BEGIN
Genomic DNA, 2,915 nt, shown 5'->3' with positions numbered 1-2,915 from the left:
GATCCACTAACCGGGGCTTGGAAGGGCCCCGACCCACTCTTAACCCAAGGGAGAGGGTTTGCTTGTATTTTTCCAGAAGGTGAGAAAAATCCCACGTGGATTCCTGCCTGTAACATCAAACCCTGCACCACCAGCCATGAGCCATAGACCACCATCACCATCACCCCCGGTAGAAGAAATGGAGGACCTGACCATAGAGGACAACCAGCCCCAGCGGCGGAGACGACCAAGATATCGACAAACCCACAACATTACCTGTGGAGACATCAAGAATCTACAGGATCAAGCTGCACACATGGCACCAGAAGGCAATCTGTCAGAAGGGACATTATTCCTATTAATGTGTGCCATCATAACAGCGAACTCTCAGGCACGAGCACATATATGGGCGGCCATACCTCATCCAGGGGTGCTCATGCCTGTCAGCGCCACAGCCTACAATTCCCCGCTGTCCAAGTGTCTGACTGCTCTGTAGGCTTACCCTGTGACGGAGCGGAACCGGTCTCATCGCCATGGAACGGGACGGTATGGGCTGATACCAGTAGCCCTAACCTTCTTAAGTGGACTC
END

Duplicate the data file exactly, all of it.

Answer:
Genomic DNA, 2,915 nt, shown 5'->3' with positions numbered 1-2,915 from the left:
GATCCACTAACCGGGGCTTGGAAGGGCCCCGACCCACTCTTAACCCAAGGGAGAGGGTTTGCTTGTATTTTTCCAGAAGGTGAGAAAAATCCCACGTGGATTCCTGCCTGTAACATCAAACCCTGCACCACCAGCCATGAGCCATAGACCACCATCACCATCACCCCCGGTAGAAGAAATGGAGGACCTGACCATAGAGGACAACCAGCCCCAGCGGCGGAGACGACCAAGATATCGACAAACCCACAACATTACCTGTGGAGACATCAAGAATCTACAGGATCAAGCTGCACACATGGCACCAGAAGGCAATCTGTCAGAAGGGACATTATTCCTATTAATGTGTGCCATCATAACAGCGAACTCTCAGGCACGAGCACATATATGGGCGGCCATACCTCATCCAGGGGTGCTCATGCCTGTCAGCGCCACAGCCTACAATTCCCCGCTGTCCAAGTGTCTGACTGCTCTGTAGGCTTACCCTGTGACGGAGCGGAACCGGTCTCATCGCCATGGAACGGGACGGTATGGGCTGATACCAGTAGCCCTAACCTTCTTAAGTGGACTC